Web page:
The large water releases the DEP will use to help draw down the reservoirs in preparation for the shutdown aren’t necessarily a huge flood risk, Padua says. He’s more worried about the possibility of flooding the following spring: If the repairs to the aqueduct take longer than expected, the reservoirs could fill up with rain even at maximum releases, and the DEP won’t have a way to control flooding from the excess water that spills out over the top of the dams.
Padua is fairly sanguine about the possibility of flooding. There will always be a risk of floods, he says, with or without repairs. The fishing boats and guide services along the river can generally find water to work in, consolidating in areas of the river that have received less rain.
While those who depend on the river for their livelihoods can adapt to changes in flow, infrastructure like roads, bridges, and buildings downstream of the reservoirs is vulnerable to increasingly severe weather. The accelerating pace of climate change means that the flood risks associated with taking the Delaware Aqueduct offline will only increase with every passing year, if the repairs are delayed.
Getting the Word Out
Skelding is hoping for the best, but he says many people in the upper Delaware aren’t aware that the shutdown is coming. He’s advocating for robust public outreach from the DEP.
In recent months, the DEP has embarked on a campaign to spread the word in the upstate watershed.
Garigliano has made the rounds of regional conservation councils, presenting on the shutdown and on the DEP’s plans for its management. She presented to the interstate Delaware River Basin Commission on March 23, and the Upper Delaware Council, a partnership of local, state, and federal governments and agencies, on April 7.
At the April meeting, members of the Upper Delaware Council asked Garigliano how that communication would persist going forward. What happens if flows deviate from the plan? How will the DEP let people know?
The DEP is still building those avenues of communication, said Garigliano. So far, DEP representatives had gotten the word out mostly through attending different conferences and meetings. The DEP also has an emergency plan to mass-send recorded messages to people’s phones, social media pages, and the like. In the event of a major flood, the DEP can work with the National Weather Service to issue alerts.
“There are many avenues, in the event that something goes wrong, for us to get a message out, or if we’re starting to see something,” said Garigliano.
Life Above the Leaks
The impacts at either end of the Delaware Aqueduct will only hit as the aqueduct gets shut down. Those in the middle are already decades in the making.
The water leaking from the Delaware Aqueduct in Wawarsing and Roseton didn’t vanish into the ether after it left the aqueduct. It bled out and into the groundwater of each town, affecting residents and local wells.
A 2017 environmental impact statement released for the Water for the Future program indicated 145 parcels with current or potential wells in Wawarsing that the leaking aqueduct could impact, and 27 in Roseton.
Residents in Wawarsing felt those impacts firsthand, experiencing flooded wells and homes. According to a study done by the US Geological Survey, these issues were first reported by Wawarsing residents in 1992.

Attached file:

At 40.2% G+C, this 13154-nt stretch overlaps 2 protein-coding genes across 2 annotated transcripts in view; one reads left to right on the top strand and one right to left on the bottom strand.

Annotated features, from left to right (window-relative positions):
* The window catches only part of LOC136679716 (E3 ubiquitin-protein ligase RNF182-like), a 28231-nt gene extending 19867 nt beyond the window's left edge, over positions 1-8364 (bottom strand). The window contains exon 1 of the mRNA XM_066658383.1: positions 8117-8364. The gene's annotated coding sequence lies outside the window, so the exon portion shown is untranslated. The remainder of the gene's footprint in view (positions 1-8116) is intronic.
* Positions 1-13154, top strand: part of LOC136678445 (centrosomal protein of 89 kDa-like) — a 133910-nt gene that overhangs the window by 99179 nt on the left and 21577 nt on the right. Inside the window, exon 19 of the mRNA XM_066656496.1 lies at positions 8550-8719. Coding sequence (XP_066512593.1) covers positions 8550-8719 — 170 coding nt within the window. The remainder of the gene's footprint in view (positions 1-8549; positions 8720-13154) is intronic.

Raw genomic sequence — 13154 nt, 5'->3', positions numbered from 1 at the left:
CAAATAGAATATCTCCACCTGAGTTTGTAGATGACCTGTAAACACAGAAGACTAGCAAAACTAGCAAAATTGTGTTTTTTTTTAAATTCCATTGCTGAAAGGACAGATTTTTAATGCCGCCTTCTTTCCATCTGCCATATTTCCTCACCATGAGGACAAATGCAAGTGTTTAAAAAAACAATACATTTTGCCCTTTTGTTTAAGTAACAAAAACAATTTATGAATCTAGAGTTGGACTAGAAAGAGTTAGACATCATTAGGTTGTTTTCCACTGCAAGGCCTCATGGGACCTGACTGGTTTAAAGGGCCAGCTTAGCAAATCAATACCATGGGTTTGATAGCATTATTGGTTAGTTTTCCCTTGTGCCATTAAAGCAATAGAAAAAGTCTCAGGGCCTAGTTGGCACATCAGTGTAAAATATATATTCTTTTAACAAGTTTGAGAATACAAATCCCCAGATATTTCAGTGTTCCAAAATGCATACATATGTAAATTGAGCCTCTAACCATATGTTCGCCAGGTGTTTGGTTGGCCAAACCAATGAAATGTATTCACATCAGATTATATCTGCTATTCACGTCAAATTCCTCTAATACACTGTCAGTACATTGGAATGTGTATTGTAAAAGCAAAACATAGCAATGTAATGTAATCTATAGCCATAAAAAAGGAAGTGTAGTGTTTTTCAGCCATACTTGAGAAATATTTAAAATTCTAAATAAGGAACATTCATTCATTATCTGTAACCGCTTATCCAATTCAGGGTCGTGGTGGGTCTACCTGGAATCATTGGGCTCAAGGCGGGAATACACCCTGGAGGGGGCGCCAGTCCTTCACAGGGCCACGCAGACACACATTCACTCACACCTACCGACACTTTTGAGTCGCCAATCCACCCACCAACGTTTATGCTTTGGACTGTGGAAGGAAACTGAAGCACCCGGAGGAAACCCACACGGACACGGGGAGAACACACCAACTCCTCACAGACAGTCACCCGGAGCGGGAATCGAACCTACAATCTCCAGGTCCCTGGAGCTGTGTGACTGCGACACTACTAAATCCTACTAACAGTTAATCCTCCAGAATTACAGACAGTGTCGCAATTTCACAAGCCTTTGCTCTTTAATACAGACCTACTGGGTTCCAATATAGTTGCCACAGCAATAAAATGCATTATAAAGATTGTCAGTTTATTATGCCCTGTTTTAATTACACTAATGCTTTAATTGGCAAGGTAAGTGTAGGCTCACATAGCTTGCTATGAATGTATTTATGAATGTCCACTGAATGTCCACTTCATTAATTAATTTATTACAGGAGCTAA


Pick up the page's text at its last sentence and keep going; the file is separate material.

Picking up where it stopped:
Laura Smith was affected more recently. She and her husband bought a house in Wawarsing in 2003. They noticed a little water in their basement the following year, she says. But their first encounter with major flooding took place in the first few weeks of April, 2005.
Flooding in their home became a constant presence in the time she lived there, Smith recalls. “We flooded in the wintertime; we flooded at every season in the year.” Smith and her neighbors were pumping water out of their basements for weeks at a time. “We were all flood mitigators,” she says.
The residents of that neighborhood had an early inkling that their flooding issues were related to the leaking Delaware Aqueduct; Smith recalls older residents telling her about the aqueduct when she first asked around about the flooding in the area. But the early conversations she and other residents had with the DEP were difficult, and it took a significant amount of local organizing and reaching out to local representatives to have the DEP hear their concerns.
The DEP asked the US Geological Survey to study the area in 2008, prompted by local reports of flooding. Four years of study later, the USGS determined in a pair of studies that, while higher-than-normal rates of precipitation was a major contributor to flooding regionally, leakage from the Delaware Aqueduct had a measurable contribution to local issues.
Under increasing pressure to address the problems of homeowners in the area of the leaks, the DEP had a number of responses to the concerns of Wawarsing residents. “DEP partnered with the Town [of Wawarsing], and Ulster County and has provided more than $25 million dollars for local programs to address water concerns,” says Timbers; those programs included pumps, testing and water treatment systems.
As the USGS studies completed, the DEP turned to another form of resolution: paying residents to leave the area. “A home buyout program… [helped] 39 residents relocate and return those areas to green space,” says Timbers. “A neighborhood repair program improved drainage, waterproofed basements and added gutters to 38 other residents that desired to stay in their homes.”
Smith was one resident who took the buyout. Her home and those of her neighbors were demolished and removed, leaving the area as open space.
Smith says it was the organization and the action of local advocates that forced the DEP to respond. “We knew, if we didn’t do anything, we were sinking.”
Moving a billion gallons of water a day into New York City is no easy task. Doing so with aging infrastructure in a changing climate is doubly so.
As complex as it is, most of the time the system just works. You can turn on a tap and have water without needing to know where it came from. It’s when the system breaks down that knowledge and advocacy become important. Smith learned a lot about the geology of her area when she had to look into the flooding in her basement, she says.
If the shutdown of the Delaware Aqueduct goes as planned, disruptions to the watershed should be minimal, and New York City will have plenty of water. By 2023, the aqueduct’s reopening should restore the system to its normal functioning.
But whether or not the repairs proceed without a hitch, Skelding is urging the city to be open and transparent with residents throughout its water system. “Everybody has a stake in this.”